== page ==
The glorification of hustling and the aesthetics of productivity


As your helpful assistant, let me recap the article for you. The author talks about how in Romania, neat handwriting is highly valued in elementary school, even if the content is poor. However, in the world of productive social media, aesthetics seem to be just as important as the actual content. The author feels that the obsession with productivity gurus and their aesthetically pleasing content can be detrimental to actual productivity. While general productivity tips may be useless, seeking the advice of someone in a similar position can be beneficial. In some cases, productivity social media has the potential to exacerbate task paralysis, which goes beyond laziness. The author admits to being distracted by bullet journaling videos, although certain content creators like Kaelyn Grace Apple provide valuable advice.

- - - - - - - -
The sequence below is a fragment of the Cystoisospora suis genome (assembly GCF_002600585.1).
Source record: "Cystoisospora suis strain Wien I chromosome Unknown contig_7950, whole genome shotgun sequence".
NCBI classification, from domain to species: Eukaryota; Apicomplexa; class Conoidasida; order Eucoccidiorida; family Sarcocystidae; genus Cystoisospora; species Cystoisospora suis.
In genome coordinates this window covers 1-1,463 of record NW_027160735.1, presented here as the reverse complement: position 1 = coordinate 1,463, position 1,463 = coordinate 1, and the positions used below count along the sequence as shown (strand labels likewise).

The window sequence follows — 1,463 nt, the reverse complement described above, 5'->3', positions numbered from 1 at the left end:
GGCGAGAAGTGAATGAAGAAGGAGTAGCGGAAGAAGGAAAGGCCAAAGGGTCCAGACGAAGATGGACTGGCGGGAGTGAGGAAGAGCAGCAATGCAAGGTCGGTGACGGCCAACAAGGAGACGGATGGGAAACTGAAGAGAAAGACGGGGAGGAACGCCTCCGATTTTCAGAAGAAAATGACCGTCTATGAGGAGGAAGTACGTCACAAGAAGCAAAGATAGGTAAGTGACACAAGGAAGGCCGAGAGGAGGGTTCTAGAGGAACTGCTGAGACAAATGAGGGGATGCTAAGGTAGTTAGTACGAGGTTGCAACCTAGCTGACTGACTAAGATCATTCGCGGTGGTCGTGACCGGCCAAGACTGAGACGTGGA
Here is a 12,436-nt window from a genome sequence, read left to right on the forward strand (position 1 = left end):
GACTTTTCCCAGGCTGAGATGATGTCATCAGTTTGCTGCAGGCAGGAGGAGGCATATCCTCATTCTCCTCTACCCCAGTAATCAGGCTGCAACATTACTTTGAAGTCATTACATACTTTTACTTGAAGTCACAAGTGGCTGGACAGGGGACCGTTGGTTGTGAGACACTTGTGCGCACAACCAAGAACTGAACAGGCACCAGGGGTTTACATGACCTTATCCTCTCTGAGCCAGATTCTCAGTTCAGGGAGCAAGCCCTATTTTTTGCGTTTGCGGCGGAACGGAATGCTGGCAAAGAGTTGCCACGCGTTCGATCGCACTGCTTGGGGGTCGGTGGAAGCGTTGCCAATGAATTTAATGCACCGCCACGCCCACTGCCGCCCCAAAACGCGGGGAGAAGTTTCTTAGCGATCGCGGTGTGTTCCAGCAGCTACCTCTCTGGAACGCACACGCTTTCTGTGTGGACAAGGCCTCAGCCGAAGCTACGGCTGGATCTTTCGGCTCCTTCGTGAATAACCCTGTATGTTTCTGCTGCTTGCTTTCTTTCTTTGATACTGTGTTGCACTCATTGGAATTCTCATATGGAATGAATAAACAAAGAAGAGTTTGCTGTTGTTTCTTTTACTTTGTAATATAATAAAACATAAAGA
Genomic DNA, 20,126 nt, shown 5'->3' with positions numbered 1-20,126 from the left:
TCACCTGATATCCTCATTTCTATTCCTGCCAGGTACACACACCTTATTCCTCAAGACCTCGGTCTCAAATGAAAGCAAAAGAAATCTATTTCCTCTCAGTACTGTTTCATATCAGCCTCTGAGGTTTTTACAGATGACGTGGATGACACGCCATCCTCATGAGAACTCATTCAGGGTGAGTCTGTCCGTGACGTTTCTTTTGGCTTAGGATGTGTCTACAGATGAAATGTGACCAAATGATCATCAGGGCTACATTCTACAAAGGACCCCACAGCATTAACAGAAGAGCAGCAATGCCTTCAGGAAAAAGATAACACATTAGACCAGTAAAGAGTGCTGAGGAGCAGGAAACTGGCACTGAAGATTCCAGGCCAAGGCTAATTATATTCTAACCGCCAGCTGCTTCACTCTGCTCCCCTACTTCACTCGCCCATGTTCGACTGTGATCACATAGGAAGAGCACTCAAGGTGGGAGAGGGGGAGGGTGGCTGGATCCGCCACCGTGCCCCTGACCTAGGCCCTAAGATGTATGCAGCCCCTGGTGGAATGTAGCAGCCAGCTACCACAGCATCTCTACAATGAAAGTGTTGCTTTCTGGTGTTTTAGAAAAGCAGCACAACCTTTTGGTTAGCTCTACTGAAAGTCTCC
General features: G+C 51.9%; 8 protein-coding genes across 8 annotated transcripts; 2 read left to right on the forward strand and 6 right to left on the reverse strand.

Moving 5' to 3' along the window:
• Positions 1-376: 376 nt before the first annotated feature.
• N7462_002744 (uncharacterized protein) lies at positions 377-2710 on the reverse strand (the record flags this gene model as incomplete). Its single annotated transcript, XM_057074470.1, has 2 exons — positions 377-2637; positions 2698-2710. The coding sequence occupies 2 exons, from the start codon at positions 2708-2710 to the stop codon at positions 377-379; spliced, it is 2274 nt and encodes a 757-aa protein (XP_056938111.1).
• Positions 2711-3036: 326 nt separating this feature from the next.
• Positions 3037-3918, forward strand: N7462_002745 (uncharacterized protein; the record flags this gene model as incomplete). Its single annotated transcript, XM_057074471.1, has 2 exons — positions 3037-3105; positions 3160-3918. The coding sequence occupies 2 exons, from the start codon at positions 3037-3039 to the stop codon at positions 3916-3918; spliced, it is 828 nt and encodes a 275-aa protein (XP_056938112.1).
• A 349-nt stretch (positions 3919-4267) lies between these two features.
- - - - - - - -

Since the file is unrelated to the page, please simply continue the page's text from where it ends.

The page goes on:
In recent times, distractions have become even more prevalent and pervasive than before. Social media is awash with short video clips of immaculate desks, sunrises from office windows, multiple screens, state-of-the-art laptops, 5-minute journals, cube timers, ergonomic chairs, scented candles, and expensive headphones. Although the videos are well-curated, they do not necessarily depict actual work being done. However, watching multiple videos of this sort in succession could give an illusion of progress. While productivity tools and methods have been around for a while, productivity self-help books continue to be published, and content creators like Thomas Frank and Ali Abdaal still thrive. Even though their content may not be applicable to everyone, there is still some substance to the information that they share. Unfortunately, the "that girl" routine, which is all about creating aesthetically pleasing lifestyle content, is not helpful in terms of offering productivity advice. Most of the content is aspirational and immaculate, with no practical advice on how to focus on your tasks or work efficiently. The "that girl" phenomenon is a function of the larger hustle culture that glorifies work. At this point, productivity has surpassed its purpose and is now valued for its own sake. We spend hours crafting productivity systems and watching people's routines and vlogs on how to be productive. The focus is not solely on completing work, but also on generating the most productive means of doing so, as though having extravagant tools, to-do lists, and journals is a measure of our achievement. All of this begs the question: why do we feel compelled to put a task on our to-do list first, even if it might be better to accomplish it without fussing over lists? Shouldn't the focus be on completing the task, regardless of the method? While there is some value in aesthetic depictions of work that may serve as motivation or provide a sense of enjoyment, it cannot take the place of genuine effort in our work. We need to remind ourselves that merely having a fancy and efficient system does not negate the hard work we still need to do. Unlike in Romanian elementary schools, we do not get marks for having neat handwriting.

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